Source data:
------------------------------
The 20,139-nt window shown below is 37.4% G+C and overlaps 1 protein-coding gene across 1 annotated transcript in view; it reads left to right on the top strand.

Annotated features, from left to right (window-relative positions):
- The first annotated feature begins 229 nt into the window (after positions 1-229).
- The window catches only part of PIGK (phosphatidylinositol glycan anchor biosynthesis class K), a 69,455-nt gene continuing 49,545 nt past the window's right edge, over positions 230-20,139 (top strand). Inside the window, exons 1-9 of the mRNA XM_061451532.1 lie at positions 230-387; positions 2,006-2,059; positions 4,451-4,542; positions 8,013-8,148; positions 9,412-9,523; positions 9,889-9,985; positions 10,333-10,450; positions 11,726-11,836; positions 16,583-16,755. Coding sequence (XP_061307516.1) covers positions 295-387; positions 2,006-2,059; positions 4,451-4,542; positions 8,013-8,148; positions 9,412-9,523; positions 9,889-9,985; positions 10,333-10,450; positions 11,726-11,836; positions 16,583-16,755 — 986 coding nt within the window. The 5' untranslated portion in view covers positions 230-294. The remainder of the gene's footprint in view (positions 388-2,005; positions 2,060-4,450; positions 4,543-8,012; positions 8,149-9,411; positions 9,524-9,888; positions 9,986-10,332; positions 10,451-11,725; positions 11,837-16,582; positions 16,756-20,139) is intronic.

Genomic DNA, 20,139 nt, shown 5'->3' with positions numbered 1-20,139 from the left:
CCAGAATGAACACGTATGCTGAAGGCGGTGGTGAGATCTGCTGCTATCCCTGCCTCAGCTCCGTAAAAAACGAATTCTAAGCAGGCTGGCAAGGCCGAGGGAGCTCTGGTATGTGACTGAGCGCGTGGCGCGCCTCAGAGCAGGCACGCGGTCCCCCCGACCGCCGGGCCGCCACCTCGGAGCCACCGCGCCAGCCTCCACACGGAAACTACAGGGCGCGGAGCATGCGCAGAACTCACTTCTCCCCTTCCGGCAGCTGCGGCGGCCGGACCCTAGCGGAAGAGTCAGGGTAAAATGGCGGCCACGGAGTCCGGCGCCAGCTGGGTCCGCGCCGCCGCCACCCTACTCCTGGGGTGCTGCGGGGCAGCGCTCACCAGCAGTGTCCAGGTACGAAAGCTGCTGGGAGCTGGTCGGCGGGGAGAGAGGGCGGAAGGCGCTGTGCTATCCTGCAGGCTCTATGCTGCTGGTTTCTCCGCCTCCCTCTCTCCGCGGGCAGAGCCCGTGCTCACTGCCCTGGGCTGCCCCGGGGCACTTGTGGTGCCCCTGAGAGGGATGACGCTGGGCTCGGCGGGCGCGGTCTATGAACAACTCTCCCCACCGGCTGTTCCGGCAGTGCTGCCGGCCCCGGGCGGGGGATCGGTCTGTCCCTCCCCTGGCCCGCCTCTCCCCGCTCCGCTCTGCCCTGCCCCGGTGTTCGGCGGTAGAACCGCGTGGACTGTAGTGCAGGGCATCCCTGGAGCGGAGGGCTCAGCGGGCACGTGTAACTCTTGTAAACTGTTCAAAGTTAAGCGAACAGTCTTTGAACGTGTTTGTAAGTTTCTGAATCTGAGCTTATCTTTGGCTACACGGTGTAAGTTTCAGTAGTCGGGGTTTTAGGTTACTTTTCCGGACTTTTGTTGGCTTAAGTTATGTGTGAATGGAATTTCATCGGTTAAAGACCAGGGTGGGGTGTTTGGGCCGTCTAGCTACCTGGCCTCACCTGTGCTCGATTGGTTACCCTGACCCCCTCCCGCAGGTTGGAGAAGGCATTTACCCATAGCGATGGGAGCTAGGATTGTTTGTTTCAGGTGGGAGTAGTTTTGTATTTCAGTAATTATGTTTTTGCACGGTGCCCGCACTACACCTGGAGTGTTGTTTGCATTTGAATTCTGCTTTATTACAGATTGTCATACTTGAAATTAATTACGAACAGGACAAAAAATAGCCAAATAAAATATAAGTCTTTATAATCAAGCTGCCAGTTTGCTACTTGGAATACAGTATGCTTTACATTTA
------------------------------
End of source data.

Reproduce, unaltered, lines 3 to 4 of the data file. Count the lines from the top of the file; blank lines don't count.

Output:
- The first annotated feature begins 229 nt into the window (after positions 1-229).
- The window catches only part of PIGK (phosphatidylinositol glycan anchor biosynthesis class K), a 69,455-nt gene continuing 49,545 nt past the window's right edge, over positions 230-20,139 (top strand). Inside the window, exons 1-9 of the mRNA XM_061451532.1 lie at positions 230-387; positions 2,006-2,059; positions 4,451-4,542; positions 8,013-8,148; positions 9,412-9,523; positions 9,889-9,985; positions 10,333-10,450; positions 11,726-11,836; positions 16,583-16,755. Coding sequence (XP_061307516.1) covers positions 295-387; positions 2,006-2,059; positions 4,451-4,542; positions 8,013-8,148; positions 9,412-9,523; positions 9,889-9,985; positions 10,333-10,450; positions 11,726-11,836; positions 16,583-16,755 — 986 coding nt within the window. The 5' untranslated portion in view covers positions 230-294. The remainder of the gene's footprint in view (positions 388-2,005; positions 2,060-4,450; positions 4,543-8,012; positions 8,149-9,411; positions 9,524-9,888; positions 9,986-10,332; positions 10,451-11,725; positions 11,837-16,582; positions 16,756-20,139) is intronic.